Hypnotherapy is well known for healing trauma and pain relief. Hypnosis is also extremely valuable in working with sports enhancement, weight loss, motivation, self-esteem, anxiety, panic attacks, insomnia, increased confidence, smoking, phobias and stress related issues.

Stage Hypnosis – The How behind the What.

A professional hypnotist will pre-prepare his subjects by first establishing whether they are suggestible, then hypnotizing them in a conventional way and including a ‘trigger’ which a short time into the future, helps them to revert to the hypnotized or suggestible state. This can either be the ubiquitous ‘click’ or a trigger word.

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Due to stage hypnotists’ showmanship and their perpetuating the illusion of possessing mysterious abilities, the appearance of a trance state is often interpreted as an “effect” of the hypnotist’s “power”. The real power of stage hypnosis comes from the trust the “hypnotist” can instill in their subjects.

The hypnotist has no control over you at all, and cannot make you do things against your will. All hypnosis is really self-hypnosis in that it is self-directed and self-controlled.

How is Stage Hypnosis done? Hypnosis is possible only if there is cooperation between you and your hypnotist. Only you can decide to allow yourself to be hypnotized. Hypnosis can be persuasive, but does not give the hypnotist control over your mind, morality, or judgment. So do not fear hypnosis – it should continue to develop as an effective technique to promote desired change in behavior, thinking, and emotions.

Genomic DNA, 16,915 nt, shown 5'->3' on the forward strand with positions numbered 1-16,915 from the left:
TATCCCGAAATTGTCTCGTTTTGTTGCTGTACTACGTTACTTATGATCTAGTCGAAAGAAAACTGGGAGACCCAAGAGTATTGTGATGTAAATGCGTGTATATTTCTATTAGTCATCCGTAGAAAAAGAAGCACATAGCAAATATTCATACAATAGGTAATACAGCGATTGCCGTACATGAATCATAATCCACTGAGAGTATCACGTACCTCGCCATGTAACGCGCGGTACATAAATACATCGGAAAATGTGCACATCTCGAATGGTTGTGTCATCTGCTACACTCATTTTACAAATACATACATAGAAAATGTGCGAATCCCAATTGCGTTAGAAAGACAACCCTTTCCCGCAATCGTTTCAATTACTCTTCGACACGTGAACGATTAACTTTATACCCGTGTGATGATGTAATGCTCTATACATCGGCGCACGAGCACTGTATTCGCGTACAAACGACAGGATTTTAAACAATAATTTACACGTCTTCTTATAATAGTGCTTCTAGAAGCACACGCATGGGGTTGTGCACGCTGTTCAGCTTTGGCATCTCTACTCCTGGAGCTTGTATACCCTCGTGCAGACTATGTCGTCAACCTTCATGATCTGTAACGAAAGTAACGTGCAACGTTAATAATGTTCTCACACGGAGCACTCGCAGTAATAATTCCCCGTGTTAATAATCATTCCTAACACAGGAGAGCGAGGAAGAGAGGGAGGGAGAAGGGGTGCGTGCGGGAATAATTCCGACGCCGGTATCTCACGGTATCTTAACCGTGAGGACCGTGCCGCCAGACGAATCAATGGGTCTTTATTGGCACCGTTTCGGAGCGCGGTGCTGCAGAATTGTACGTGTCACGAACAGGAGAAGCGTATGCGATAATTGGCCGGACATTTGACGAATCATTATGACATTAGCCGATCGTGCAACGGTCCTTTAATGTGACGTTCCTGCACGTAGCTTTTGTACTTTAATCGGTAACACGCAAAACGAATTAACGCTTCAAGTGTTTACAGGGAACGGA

Please take note: It is illegal to hold any form of stage hypnosis in a public venue (among other venues) unless the local authority has issued their consent for this.

The Stage Hypnotist has a selection process

The stage hypnotist is a clever psychologist, quickly sorting out, from the volunteers, those who are most likely to be easily hypnotized and those who will be happy to go along with the act. The hypnotist will easily ‘weed out’ the suspicious, the timid/very shy, the determined-to-prove-they-can’t-be-done, the neurotic, and those who have been dragged unwillingly onto the stage by their ‘friends’, leaving just about the easiest ‘subjects’ to work with. The hypnotist will then choose the best of those that are left. Not that the others can’t be hypnotized, it is just that he prefers to work with the easy ones – and why not? This is entertainment, whether you agree with it or not. The stage hypnotist’s job is to put on a show that the audience will enjoy. It is what his or her future success is based upon. No club or theatre owner will willingly book an act which does not entertain, after all. Once they have been selected, the proficient stage hypnotist will say something like: “Now, you six are the cream of the crop – the best, which is why I selected you. And the ability to accept hypnosis has been proven to be linked with intelligence, so that says something about you all…” Just think about that statement for a powerful suggestion!

People who get hypnotized are weak minded